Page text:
Crate kernal

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Kernal allows you to use fluent assertions in Rust tests. That is, instead of writing assert_eq!(my_vec.len(), 10), you can write assert_that!(my_vec).has_length(10), making your tests more readable and enabling the framework to provide more expressive error messages. Kernal aims to provide specialized assertions for as many commonly tested properties as possible.

Writing an assertion

When you write an assertion over a value, you always start withassert_that!(<your value>). The assert_that macro gives you an instance on which you can call associated functions to make your assertions. To be able to use these assertions, the specialized extension traits must be imported, such as StringAssertions when using special assertions for Strings. You can glob-import the prelude module to get all imports you need to write every assertion supported by Kernal.

use kernal::prelude::*;

assert_that!("hello world").contains("world");


Every assertion returns the same asserter instance to continue writing assertions on the same value. In addition, some extension traits define mapping methods that manipulate the data in some way and return asserter instances on the new data.

use kernal::prelude::*;


Creating custom assertions

kernal allows the creation of custom assertions to test instances of your types in a more natural way. To do this, create a new trait which has a method for your assertion. This will be called on the output of the assert_that macro. In order to enable its usage, you need to implement your trait on the AssertThat with the type you want to test as a type parameter. Import the AssertThatData trait to get access to the tested data. It is not provided in the prelude module in order to avoid presenting these methods every time the user looks for an assertion. You can use the Failure struct to compose an error message consistent with the kernal crate. The example below demonstrates this process.

use kernal::{AssertThat, AssertThatData, Failure};
use kernal::prelude::*;

// Our type for which we want to write assertions.
struct Vector2f32 { x: f32, y: f32 }

// The custom assertion trait we will later implement on `AssertThat`.
trait Vector2f32Assertions {
    // The custom assertion we want to supply. It is recommended to take an owned `self` and
    // return the same instance to support chaining.
    fn has_euclidean_norm(self, expected_norm: f32, epsilon: f32) -> AssertThat<Vector2f32>;

impl Vector2f32Assertions for AssertThat<Vector2f32> {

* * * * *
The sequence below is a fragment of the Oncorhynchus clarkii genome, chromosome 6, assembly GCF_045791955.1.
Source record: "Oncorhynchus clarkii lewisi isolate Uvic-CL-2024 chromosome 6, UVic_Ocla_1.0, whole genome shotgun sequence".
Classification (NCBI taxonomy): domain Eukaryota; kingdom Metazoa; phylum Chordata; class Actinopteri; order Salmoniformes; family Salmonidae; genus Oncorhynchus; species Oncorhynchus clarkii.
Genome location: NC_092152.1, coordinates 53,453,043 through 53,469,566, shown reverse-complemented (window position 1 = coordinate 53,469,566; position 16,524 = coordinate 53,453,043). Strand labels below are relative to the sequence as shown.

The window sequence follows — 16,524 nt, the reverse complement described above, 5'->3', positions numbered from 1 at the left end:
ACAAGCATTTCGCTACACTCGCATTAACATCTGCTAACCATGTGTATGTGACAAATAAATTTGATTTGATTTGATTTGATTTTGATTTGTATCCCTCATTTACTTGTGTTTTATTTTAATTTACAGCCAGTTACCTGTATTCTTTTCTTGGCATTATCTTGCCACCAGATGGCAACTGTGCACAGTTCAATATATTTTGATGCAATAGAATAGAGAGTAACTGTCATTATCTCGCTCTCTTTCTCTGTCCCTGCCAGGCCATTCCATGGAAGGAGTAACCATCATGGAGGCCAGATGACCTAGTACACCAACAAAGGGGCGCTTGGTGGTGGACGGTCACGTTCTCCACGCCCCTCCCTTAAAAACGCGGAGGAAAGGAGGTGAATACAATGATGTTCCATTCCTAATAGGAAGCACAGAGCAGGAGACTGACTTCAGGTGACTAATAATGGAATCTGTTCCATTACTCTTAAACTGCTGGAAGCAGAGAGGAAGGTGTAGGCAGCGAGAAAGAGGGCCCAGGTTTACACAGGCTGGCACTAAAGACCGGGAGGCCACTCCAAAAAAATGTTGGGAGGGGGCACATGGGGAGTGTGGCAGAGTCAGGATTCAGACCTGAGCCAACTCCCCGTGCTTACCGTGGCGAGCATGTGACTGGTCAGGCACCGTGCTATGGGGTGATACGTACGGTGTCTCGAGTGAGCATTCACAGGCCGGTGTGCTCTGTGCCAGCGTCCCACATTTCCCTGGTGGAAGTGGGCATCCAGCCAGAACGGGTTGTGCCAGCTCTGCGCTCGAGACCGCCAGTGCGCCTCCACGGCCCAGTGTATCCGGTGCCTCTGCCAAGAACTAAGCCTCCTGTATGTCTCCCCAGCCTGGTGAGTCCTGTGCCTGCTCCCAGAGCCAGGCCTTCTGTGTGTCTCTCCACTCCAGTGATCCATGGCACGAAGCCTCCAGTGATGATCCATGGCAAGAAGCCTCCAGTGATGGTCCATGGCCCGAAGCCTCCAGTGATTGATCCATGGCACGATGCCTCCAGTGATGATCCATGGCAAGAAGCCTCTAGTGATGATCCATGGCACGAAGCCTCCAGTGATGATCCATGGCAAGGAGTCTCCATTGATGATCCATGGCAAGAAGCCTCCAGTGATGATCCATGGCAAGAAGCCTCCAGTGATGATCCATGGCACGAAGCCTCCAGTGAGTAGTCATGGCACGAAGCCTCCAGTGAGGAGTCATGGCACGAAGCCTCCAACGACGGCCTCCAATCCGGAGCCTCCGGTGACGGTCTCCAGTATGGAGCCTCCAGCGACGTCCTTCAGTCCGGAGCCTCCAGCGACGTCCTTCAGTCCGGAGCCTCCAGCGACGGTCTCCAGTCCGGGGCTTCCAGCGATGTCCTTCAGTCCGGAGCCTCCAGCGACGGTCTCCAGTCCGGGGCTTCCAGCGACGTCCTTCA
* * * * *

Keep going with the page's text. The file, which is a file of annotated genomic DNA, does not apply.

fn has_euclidean_norm(self, expected_norm: f32, epsilon: f32) -> AssertThat<Vector2f32> {
        // We get our data with ``, supplied by `AssertThatData`
        let vector =;
        let actual_norm = (vector.x * vector.x + vector.y * vector.y).sqrt();

        if (actual_norm - expected_norm).abs() > epsilon {
            // Here we must fail - using the `Failure` struct
                .expected_it(format!("to have a euclidean norm within <{}> of <{}>",
                    epsilon, expected_norm))
                .but_it(format!("was <({}, {})>, with a euclidean norm of <{}>",
                    vector.x, vector.y, actual_norm))

        // Here the test passes, so we return `self` for chaining

assert_that!(Vector2f32 { x: 3.0, y: 4.0 }).has_euclidean_norm(5.0, 0.01);
assert_that!(|| assert_that!(Vector2f32 { x: 3.0, y: 3.0 }).has_euclidean_norm(5.0, 0.01))

Notes on performance

Should you write assertions on large amounts of data, the standard assertions may become a bottleneck. For some use cases, there are specialized assertions that use additional trait bounds to improve performance. These are available under the fast_prelude module. See below for an example on how to use it.

use kernal::prelude::*;
use kernal::fast_prelude::*;

assert_that!([1, 2, 3, 4, 5])
    .contains_all_of_using_hash([2, 3, 4])
    .contains_none_of_using_ord([6, 7, 8]);

If no sufficiently performant assertion is available, you should consider falling back to standard assertions.



  • This macro starts every assertion. It takes an expression and returns an AssertThat instance which allows to perform various assertions on the value generated by the expression. Remember to import prelude in order to get access to all assertions. That import also provides this macro.
  • A utility macro for constructing slices of assertion trait objects, that is, boxed functions which take some input and have no output. These are used as input to assertions which distribute items over assertions, such as OrderedCollectionAssertions::satisfies_exactly_in_given_order. It accepts patterns in the form of a list of lambda expressions, ignores the output of each one and wraps it in a box.


  • This struct holds the evaluated result of an expression for further assertions. It also contains metadata used for generating helpful error messages should an assertion fail.
  • This type is used to generate error messages of a specific format. It is mostly used internally, but exported to enable users to extend the assertions provided by this crate for custom types.